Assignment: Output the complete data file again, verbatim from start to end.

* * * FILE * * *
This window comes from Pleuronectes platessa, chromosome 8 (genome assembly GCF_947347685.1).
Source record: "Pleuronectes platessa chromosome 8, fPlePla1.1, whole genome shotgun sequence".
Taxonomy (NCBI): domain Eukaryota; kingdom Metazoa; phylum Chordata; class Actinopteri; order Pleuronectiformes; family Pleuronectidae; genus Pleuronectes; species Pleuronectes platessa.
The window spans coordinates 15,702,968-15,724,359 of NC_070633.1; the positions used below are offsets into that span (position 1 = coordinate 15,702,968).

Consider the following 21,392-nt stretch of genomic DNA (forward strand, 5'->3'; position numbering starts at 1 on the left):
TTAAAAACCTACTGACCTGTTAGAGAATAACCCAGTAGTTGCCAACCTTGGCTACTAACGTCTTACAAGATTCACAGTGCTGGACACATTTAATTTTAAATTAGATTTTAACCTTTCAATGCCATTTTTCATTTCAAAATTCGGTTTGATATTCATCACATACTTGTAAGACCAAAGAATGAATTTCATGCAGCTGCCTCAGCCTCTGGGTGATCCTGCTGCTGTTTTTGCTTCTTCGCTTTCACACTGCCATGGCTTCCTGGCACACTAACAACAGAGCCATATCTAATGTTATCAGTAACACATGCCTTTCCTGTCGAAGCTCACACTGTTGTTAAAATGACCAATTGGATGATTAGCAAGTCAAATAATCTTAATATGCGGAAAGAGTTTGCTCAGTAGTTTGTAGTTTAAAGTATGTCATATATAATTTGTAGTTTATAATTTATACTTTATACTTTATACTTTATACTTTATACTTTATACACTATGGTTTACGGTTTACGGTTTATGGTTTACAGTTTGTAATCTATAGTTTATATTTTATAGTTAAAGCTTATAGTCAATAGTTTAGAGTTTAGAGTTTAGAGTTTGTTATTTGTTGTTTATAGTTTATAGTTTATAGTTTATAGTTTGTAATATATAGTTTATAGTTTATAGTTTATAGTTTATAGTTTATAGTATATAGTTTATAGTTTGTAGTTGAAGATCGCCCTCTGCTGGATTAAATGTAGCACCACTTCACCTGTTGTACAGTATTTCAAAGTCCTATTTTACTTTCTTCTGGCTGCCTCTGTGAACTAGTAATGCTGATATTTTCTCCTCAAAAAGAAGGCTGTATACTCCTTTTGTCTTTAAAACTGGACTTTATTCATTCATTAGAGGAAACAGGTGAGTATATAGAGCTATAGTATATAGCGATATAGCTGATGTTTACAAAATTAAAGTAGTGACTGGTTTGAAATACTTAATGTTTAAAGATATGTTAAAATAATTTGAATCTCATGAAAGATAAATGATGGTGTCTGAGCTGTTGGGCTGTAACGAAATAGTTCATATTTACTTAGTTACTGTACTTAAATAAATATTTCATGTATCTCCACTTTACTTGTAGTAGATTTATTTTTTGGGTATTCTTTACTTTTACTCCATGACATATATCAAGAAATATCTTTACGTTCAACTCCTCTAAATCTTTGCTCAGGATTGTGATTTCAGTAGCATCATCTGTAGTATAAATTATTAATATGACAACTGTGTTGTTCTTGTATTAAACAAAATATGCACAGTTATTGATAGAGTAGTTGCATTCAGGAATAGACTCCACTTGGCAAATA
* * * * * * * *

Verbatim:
This window comes from Pleuronectes platessa, chromosome 8 (genome assembly GCF_947347685.1).
Source record: "Pleuronectes platessa chromosome 8, fPlePla1.1, whole genome shotgun sequence".
Taxonomy (NCBI): domain Eukaryota; kingdom Metazoa; phylum Chordata; class Actinopteri; order Pleuronectiformes; family Pleuronectidae; genus Pleuronectes; species Pleuronectes platessa.
The window spans coordinates 15,702,968-15,724,359 of NC_070633.1; the positions used below are offsets into that span (position 1 = coordinate 15,702,968).

Consider the following 21,392-nt stretch of genomic DNA (forward strand, 5'->3'; position numbering starts at 1 on the left):
TTAAAAACCTACTGACCTGTTAGAGAATAACCCAGTAGTTGCCAACCTTGGCTACTAACGTCTTACAAGATTCACAGTGCTGGACACATTTAATTTTAAATTAGATTTTAACCTTTCAATGCCATTTTTCATTTCAAAATTCGGTTTGATATTCATCACATACTTGTAAGACCAAAGAATGAATTTCATGCAGCTGCCTCAGCCTCTGGGTGATCCTGCTGCTGTTTTTGCTTCTTCGCTTTCACACTGCCATGGCTTCCTGGCACACTAACAACAGAGCCATATCTAATGTTATCAGTAACACATGCCTTTCCTGTCGAAGCTCACACTGTTGTTAAAATGACCAATTGGATGATTAGCAAGTCAAATAATCTTAATATGCGGAAAGAGTTTGCTCAGTAGTTTGTAGTTTAAAGTATGTCATATATAATTTGTAGTTTATAATTTATACTTTATACTTTATACTTTATACTTTATACTTTATACACTATGGTTTACGGTTTACGGTTTATGGTTTACAGTTTGTAATCTATAGTTTATATTTTATAGTTAAAGCTTATAGTCAATAGTTTAGAGTTTAGAGTTTAGAGTTTGTTATTTGTTGTTTATAGTTTATAGTTTATAGTTTATAGTTTGTAATATATAGTTTATAGTTTATAGTTTATAGTTTATAGTTTATAGTATATAGTTTATAGTTTGTAGTTGAAGATCGCCCTCTGCTGGATTAAATGTAGCACCACTTCACCTGTTGTACAGTATTTCAAAGTCCTATTTTACTTTCTTCTGGCTGCCTCTGTGAACTAGTAATGCTGATATTTTCTCCTCAAAAAGAAGGCTGTATACTCCTTTTGTCTTTAAAACTGGACTTTATTCATTCATTAGAGGAAACAGGTGAGTATATAGAGCTATAGTATATAGCGATATAGCTGATGTTTACAAAATTAAAGTAGTGACTGGTTTGAAATACTTAATGTTTAAAGATATGTTAAAATAATTTGAATCTCATGAAAGATAAATGATGGTGTCTGAGCTGTTGGGCTGTAACGAAATAGTTCATATTTACTTAGTTACTGTACTTAAATAAATATTTCATGTATCTCCACTTTACTTGTAGTAGATTTATTTTTTGGGTATTCTTTACTTTTACTCCATGACATATATCAAGAAATATCTTTACGTTCAACTCCTCTAAATCTTTGCTCAGGATTGTGATTTCAGTAGCATCATCTGTAGTATAAATTATTAATATGACAACTGTGTTGTTCTTGTATTAAACAAAATATGCACAGTTATTGATAGAGTAGTTGCATTCAGGAATAGACTCCACTTGGCAAATA